What’s the best predictor of late-life happiness? The answers may surprise you!
“We used to think that if you had relatives who lived to a ripe old age, that was the best predictor” of a long life, said Robert Waldinger, director of the Harvard Study of Adult Development, a psychiatrist at Massachusetts General Hospital, and an associate professor of psychiatry at Harvard Medical School. “It turns out that the lifestyle choices people make in midlife are a more important predictor of how long you live.”
Between 1939 and 1944, Harvard University Health Services began the Grant Study by performing “exhaustive physical examinations” on 268 Harvard students. Those students have participated in regular follow ups since then.
Harvard Law Professor Sheldon Glueck recruited 456 males from inner-city Boston neighborhoods between 1940 and 1945 to use as control subjects for a juvenile delinquency study. In the 1970s, these men were added to the original Harvard study group.
Over the years subjects have answered questionnaires, allowed access to their medical records, and participated in in-depth interviews. As technology progressed, neuroimaging scans, and blood work were added. As marriage was a factor observed, their wives have also begun to participate in the study. Together, this work known as the Harvard Study of Adult Development, is one of the longest running research studies of normal adult development.
Today, only 68 of the original Harvard participants are still alive with most of the remaining individuals being in their early 90s. Around 120 of the Boston group remain, with most of them in their early to mid-80s. A variety of topics have been studied over the years including: the effects of World War II combat, substance abuse, childhood trauma, education, and other factors.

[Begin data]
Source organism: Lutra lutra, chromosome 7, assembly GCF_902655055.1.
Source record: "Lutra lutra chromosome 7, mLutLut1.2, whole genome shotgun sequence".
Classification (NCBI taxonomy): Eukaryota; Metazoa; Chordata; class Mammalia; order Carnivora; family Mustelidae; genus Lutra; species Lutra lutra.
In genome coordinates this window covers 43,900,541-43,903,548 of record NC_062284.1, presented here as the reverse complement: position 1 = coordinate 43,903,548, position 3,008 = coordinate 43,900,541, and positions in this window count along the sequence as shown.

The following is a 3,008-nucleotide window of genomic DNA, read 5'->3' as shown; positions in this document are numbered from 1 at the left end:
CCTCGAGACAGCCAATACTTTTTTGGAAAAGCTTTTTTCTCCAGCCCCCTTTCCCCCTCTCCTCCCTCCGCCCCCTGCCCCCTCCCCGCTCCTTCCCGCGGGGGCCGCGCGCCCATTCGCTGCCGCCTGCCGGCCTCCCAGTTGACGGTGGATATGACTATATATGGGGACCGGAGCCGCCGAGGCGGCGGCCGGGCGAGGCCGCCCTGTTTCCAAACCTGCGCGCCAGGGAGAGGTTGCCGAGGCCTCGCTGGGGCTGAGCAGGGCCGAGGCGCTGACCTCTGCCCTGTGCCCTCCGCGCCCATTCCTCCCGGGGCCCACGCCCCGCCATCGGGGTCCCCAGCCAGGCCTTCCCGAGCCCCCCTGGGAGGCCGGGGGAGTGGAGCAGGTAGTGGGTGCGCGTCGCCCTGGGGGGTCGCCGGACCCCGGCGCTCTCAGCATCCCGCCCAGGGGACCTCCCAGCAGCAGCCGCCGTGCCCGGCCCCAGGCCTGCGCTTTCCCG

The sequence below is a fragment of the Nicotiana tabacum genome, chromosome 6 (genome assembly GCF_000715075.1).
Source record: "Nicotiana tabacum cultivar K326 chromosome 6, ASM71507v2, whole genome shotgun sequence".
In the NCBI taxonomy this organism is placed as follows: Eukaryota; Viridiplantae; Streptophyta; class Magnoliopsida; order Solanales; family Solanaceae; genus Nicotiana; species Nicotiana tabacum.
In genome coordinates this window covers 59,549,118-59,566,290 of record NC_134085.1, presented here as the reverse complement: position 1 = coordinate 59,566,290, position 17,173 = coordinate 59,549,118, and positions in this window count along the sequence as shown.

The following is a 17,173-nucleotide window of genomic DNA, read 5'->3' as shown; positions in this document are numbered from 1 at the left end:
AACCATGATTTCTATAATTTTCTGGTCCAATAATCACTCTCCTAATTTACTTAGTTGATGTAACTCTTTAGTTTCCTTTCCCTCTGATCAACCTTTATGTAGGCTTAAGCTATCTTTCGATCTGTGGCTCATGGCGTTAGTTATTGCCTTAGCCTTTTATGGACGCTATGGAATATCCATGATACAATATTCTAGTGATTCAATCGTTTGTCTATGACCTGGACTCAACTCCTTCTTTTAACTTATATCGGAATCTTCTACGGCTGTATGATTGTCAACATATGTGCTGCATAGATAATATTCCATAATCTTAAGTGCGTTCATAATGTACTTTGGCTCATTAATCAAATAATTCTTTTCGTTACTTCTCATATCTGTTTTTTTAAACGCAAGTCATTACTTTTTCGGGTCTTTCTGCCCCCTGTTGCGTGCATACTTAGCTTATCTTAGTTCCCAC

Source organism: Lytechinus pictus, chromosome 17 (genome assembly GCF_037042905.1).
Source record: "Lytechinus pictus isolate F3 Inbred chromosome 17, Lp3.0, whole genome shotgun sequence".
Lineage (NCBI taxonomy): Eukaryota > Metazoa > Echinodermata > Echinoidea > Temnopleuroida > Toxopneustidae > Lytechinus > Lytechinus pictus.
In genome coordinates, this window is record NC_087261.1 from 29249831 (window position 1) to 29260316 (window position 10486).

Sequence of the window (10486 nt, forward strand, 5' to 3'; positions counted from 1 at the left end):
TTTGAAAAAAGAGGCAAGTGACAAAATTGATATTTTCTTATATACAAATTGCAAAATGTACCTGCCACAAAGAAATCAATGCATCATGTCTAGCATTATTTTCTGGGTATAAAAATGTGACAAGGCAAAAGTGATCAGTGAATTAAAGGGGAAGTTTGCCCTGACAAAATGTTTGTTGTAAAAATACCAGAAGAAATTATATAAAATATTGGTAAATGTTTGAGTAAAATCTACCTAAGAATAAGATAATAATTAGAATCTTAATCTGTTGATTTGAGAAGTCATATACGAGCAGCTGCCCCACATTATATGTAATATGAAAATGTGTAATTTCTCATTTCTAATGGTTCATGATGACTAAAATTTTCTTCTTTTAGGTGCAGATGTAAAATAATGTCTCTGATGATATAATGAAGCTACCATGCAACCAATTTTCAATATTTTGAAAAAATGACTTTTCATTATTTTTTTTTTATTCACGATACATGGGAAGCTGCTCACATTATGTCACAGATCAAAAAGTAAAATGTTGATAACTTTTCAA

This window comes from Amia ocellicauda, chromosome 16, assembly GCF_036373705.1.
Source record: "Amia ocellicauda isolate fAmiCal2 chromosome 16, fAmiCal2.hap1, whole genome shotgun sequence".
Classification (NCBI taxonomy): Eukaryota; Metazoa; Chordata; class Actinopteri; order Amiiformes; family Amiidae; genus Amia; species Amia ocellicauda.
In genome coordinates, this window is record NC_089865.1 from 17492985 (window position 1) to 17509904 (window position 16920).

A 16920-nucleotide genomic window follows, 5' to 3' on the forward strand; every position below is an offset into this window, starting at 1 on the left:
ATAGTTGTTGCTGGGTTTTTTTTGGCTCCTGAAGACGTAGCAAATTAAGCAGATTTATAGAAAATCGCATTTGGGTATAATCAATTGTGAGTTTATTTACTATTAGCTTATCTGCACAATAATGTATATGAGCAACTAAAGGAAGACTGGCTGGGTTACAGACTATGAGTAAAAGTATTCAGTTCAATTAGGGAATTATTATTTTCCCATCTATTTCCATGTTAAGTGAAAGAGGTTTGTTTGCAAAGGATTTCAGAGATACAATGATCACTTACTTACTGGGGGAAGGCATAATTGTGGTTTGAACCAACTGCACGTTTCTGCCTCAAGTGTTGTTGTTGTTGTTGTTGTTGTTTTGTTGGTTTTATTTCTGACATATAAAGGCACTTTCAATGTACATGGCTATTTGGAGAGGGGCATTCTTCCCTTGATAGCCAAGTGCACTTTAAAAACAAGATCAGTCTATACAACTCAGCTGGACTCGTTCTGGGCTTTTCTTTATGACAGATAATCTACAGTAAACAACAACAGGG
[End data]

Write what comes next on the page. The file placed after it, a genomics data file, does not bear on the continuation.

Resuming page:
So what have they learned over the last 7 decades? Some of the findings seem obvious, while others may be surprising. Here are a few tidbits:
- Having a difficult childhood has serious effects on young adulthood, but less on later age.
- Those with a difficult childhood who sought out jobs as kids did better than their peers who didn’t.
- Education – especially college – is a greater predictor of lifetime success than money or social status.
- A person’s situation at age 50 is a better indicator of health and happiness at age 70 than their situation earlier in life.
- The quality of vacations younger in life — a measure of the ability to play — is a better indicator of late-life happiness than income.
- Lifestyle choices in mid-life are more important predictors of longevity than relatives who lived a long life.
- Alcohol has a negative effect on both marital and lifetime success.
- Programs like Alcoholics Anonymous work better than other interventions.
- Adult development does not stop at age 50 – it merely slows down.
- Healthy, stable marriage is vital to late-life happiness and underlines the importance of having mature coping mechanisms for the adversity sure to come.
- While the main task for younger couples is managing conflicts, the main task for older couples is mutual support.
- Neural imaging shows that older adults with positive outlooks process emotional information differently from their peers with more negative views.
Most studies of this nature fade after 10 years or so, making this 74-year study unique. As the study continues and as technology progresses, much more may be learned from these individuals. Researchers are trying to digitize the 50 filing cabinets of data to make it easier to search and compile. Researchers are also seeking funding to add new genetic techniques as well as to continue the study by adding children and grandchildren of the original subjects.
In the meantime, take the initiative to continue your education or try that new job. Work to keep your marriage strong with good conflict resolution skills. Learn to play and have down time. Of course, strive to live a healthy lifestyle by avoiding smoking, alcohol and drug abuse, participating in exercise and eating a healthy diet.
Source: Decoding keys to a healthy life. Alvin Powell, Harvard Staff Writer in Harvard Gazette.